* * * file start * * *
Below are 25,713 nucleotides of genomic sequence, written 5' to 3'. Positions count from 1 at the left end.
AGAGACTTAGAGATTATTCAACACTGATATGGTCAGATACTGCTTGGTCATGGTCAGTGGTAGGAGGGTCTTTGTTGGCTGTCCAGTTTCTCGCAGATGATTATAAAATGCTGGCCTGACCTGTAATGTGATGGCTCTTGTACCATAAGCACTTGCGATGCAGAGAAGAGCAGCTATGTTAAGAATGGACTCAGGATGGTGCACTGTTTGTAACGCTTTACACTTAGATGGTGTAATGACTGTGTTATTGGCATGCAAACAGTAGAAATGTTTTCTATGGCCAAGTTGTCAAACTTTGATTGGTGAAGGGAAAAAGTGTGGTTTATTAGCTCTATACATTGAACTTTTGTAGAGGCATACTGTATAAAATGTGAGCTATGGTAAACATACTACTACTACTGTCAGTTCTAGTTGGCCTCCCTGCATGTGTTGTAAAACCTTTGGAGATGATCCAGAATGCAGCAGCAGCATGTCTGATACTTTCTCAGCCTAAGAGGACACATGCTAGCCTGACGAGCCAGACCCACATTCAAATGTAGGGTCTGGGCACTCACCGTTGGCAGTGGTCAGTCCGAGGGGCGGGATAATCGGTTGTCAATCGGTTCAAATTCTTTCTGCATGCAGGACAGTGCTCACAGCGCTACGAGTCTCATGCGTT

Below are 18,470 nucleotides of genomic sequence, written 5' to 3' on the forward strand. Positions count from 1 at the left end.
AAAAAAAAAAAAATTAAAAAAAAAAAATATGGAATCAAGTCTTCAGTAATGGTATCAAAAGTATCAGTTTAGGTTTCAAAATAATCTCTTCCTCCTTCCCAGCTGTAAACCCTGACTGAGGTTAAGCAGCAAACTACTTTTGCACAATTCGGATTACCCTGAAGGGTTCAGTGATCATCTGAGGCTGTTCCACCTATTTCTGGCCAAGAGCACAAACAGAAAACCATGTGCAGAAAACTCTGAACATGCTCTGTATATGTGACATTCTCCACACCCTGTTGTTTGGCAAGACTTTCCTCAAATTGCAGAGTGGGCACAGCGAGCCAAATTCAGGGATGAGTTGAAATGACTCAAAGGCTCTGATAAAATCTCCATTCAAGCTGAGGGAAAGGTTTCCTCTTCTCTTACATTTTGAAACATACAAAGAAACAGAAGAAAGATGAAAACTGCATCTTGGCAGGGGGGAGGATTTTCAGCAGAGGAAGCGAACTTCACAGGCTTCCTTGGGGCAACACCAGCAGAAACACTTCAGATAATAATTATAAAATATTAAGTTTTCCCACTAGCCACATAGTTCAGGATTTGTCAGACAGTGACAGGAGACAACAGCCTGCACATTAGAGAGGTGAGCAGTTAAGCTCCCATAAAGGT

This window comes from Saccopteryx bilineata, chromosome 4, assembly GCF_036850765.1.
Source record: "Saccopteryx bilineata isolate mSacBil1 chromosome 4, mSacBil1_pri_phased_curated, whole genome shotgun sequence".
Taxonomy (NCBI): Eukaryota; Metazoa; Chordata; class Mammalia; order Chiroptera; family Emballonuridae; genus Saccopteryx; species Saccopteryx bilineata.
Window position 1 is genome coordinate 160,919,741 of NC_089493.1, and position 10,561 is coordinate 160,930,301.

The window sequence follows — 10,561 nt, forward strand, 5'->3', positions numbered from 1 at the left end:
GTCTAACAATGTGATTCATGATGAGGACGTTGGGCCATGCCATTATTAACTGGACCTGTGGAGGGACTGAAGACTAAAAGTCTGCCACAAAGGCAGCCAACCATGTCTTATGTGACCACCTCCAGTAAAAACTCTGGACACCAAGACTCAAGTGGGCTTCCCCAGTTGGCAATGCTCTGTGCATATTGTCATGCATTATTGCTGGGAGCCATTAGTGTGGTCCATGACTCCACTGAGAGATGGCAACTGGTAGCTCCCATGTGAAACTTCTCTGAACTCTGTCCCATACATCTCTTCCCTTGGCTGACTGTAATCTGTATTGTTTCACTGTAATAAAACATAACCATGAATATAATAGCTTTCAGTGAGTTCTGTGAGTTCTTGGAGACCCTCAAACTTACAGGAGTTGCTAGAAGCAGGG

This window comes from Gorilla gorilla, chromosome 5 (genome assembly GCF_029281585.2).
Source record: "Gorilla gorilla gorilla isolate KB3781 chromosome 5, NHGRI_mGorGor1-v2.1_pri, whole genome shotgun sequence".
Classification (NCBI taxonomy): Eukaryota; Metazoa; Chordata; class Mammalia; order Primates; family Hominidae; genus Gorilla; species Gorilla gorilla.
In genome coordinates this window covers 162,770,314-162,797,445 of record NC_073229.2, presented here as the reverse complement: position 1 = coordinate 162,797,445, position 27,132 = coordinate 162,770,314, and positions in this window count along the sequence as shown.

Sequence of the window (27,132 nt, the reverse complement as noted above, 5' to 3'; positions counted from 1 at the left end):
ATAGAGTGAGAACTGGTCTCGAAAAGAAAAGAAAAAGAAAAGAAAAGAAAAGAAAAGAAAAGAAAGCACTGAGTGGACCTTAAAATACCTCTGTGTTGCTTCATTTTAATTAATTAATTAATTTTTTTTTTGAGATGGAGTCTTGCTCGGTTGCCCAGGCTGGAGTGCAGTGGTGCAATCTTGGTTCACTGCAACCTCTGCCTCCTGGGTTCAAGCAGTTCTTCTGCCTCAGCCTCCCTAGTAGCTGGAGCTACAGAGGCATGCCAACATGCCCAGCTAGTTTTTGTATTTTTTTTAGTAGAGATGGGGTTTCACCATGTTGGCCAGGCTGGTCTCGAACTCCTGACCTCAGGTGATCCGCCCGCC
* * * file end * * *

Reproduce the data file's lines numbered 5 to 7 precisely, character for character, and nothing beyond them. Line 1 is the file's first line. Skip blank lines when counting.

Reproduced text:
This window comes from Saccopteryx bilineata, chromosome 4, assembly GCF_036850765.1.
Source record: "Saccopteryx bilineata isolate mSacBil1 chromosome 4, mSacBil1_pri_phased_curated, whole genome shotgun sequence".
Taxonomy (NCBI): Eukaryota; Metazoa; Chordata; class Mammalia; order Chiroptera; family Emballonuridae; genus Saccopteryx; species Saccopteryx bilineata.